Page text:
Skip to content

Email Newsletter Challenge 5

This week will test your knowledge of logical functions. I also threw an extra challenge in there this time.

You can download the spreadsheet challenge using the links below.

The Challenge

Your challenge this week is to write a formula in cell C3 to calculate the average, count, or sum of sales depending on the selection in cell C5. And return zero otherwise.

For your extra challenge, perform this same calculation without using the IF or IFS functions.

Think you can solve this one? Give it your best try!

Solution 1

Both solutions work the same with in Excel and Google Sheets.

Simply select cell C3, and enter the following formula.

=IF(C5=B8, AVERAGE(G4:G14), IF(C5=B9, COUNT(G4:G14), IF(C5=B10, SUM(G4:G14), 0)))

Here is how it works.

You have three nested IF functions. The first IF function checks to see if the selected metric is equal to the value in B8 (Average). If that is true, then the AVERAGE function will calculate. If not, then the second IF function calculates.

The second IF function checks to see if the selection is equal to B9 (Count). If so, then the COUNT function will calculate. Otherwise, the third IF function calculates.

The third IF function checks to see if the selected value is equal to B10 (Sum). If that is true, then the SUM function calculates. If not, you get back zero.

Solution 2

For solution two, you are not allowed to use the IF or IFS functions. That means a great alternative here would be to use the SWITCH function.

Select cell C3, and enter the following formula.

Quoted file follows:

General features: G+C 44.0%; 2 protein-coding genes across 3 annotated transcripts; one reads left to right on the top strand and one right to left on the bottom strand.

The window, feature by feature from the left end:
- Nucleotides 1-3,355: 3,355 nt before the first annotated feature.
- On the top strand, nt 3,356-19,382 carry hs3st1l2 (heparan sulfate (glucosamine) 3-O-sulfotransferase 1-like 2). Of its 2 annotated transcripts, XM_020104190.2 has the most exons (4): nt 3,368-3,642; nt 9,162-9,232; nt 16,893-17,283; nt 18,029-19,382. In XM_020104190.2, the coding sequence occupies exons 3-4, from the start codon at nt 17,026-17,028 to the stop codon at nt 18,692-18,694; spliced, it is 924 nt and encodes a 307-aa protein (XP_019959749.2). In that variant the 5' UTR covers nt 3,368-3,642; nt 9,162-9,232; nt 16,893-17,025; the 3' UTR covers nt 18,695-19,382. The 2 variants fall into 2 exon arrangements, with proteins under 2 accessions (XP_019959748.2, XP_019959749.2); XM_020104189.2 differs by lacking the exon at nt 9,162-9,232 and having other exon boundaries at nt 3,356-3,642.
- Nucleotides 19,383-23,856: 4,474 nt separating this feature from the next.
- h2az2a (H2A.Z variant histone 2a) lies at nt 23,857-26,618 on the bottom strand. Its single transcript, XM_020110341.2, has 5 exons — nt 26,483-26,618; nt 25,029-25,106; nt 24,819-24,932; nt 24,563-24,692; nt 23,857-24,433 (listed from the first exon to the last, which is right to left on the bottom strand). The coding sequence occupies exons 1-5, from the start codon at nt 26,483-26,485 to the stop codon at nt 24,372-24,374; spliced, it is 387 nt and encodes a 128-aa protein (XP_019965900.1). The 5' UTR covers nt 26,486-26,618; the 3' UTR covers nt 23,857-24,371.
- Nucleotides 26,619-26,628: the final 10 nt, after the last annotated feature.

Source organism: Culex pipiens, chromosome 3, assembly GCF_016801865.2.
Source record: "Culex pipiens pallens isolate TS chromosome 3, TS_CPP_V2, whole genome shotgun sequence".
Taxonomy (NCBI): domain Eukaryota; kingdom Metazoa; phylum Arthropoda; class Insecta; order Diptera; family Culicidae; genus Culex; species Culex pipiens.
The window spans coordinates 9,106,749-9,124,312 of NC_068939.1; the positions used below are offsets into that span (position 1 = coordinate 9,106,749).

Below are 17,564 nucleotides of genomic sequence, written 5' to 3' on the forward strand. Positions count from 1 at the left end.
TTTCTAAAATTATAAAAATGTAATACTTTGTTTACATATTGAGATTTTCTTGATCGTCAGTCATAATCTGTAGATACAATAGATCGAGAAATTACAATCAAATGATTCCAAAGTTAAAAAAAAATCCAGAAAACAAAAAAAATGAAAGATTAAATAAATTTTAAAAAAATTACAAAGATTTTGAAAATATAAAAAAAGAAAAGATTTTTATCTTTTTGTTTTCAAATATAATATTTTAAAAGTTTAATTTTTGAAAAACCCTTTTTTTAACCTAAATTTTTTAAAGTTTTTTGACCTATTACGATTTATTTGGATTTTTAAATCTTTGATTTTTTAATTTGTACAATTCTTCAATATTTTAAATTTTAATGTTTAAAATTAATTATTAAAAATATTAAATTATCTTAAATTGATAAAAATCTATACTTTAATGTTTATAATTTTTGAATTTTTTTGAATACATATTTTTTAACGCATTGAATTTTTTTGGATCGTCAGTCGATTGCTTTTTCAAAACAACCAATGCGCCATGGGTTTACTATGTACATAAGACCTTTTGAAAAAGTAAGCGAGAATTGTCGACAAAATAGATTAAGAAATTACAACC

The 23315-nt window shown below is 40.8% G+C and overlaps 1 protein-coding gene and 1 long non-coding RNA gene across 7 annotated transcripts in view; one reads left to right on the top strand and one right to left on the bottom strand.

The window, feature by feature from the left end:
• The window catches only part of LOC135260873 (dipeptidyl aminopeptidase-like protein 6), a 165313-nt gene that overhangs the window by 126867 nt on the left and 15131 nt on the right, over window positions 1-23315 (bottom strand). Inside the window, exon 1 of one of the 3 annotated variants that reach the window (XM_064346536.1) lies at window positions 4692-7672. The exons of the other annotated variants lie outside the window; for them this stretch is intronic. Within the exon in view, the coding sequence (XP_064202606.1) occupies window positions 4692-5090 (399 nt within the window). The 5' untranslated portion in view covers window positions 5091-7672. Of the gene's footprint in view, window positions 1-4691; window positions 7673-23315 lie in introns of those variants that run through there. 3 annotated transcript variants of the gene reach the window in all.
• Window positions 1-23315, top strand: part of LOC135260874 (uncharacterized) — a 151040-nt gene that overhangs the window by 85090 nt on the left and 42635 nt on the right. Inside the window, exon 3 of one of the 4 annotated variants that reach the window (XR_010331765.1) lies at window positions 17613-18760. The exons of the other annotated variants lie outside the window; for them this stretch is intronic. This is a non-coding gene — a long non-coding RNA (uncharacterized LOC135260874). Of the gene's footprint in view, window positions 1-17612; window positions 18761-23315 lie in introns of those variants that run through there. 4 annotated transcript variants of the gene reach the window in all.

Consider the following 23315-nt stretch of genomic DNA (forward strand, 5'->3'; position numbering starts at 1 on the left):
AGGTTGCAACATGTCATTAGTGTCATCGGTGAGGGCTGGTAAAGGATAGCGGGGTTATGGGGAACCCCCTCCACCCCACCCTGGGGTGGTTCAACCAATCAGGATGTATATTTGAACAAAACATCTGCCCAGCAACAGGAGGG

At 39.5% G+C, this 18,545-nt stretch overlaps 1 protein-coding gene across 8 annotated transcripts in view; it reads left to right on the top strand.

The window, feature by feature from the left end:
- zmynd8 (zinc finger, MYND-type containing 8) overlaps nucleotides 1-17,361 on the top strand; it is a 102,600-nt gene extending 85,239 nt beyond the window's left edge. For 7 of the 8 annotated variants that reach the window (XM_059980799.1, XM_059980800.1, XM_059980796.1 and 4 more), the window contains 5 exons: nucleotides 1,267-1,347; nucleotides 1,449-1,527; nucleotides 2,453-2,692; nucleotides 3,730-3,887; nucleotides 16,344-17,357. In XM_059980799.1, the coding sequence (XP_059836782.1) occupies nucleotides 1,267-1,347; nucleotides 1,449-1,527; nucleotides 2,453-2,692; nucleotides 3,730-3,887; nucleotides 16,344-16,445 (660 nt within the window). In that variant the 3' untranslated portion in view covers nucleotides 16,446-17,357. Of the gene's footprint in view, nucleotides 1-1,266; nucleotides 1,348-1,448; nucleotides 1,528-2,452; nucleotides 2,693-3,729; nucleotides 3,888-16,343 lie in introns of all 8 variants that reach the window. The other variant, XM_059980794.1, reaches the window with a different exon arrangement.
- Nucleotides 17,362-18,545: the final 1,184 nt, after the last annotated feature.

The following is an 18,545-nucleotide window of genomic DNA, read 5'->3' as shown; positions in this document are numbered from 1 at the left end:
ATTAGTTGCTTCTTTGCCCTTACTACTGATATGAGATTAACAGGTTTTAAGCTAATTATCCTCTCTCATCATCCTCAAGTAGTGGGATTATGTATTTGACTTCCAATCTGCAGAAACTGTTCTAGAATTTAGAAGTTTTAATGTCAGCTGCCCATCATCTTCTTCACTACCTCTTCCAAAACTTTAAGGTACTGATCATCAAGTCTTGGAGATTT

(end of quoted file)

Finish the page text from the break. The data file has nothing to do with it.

=SWITCH(C6, B9, AVERAGE(G5:G15), B10, COUNT(G5:G15), B11, SUM(G5:G15), 0)

The SWITCH function begins by evaluating the first argument. In this case, you only have a single cell reference that evaluates to the selected value in cell C6.

From here, the SWITCH function checks to see if the second argument is equivalent to the first. If it is, then the function calculates the third argument.

=SWITCH(C6, B9, AVERAGE(G5:G15), B10, COUNT(G5:G15), B11, SUM(G5:G15), 0)

If the arguments don’t match, then the SWITCH function looks to see if the first and fourth arguments match. If so, then the fifth argument is calculated.

=SWITCH(C6, B9, AVERAGE(G5:G15), B10, COUNT(G5:G15), B11, SUM(G5:G15), 0)

Again, if the arguments don’t match, then the SWITCH function checks to see if the first and sixth arguments match. If so, then the seventh argument is calculated.

=SWITCH(C6, B9, AVERAGE(G5:G15), B10, COUNT(G5:G15), B11, SUM(G5:G15), 0)

This trend continues until the very last argument (which must make for an even number of arguments in total). If none of the previous comparisons matched, then the last argument (in this case the 8th argument) becomes the default value.

=SWITCH(C6, B9, AVERAGE(G5:G15), B10, COUNT(G5:G15), B11, SUM(G5:G15), 0)

And that is how the SWITCH function works in both Excel and Google Sheets.

Thank you for challenging yourself this week, and I hope you had fun and learned something new.

And, if you’re not signed up for my weekly email newsletter, you can sign up right here!

This Post Has 2 Comments

  1. I had no idea that the SWITCH function was a thing! Is this new for Excel/Sheets? I feel like if I get more comfortable with this function, it could be super useful!

    1. It’s a little new, but it’s also been around for a while. And you are right for sure! Getting more comfortable with this function could open up a lot of opportunities!

Leave a Reply

Your email address will not be published. Required fields are marked *

This site uses Akismet to reduce spam. Learn how your comment data is processed.

Back To Top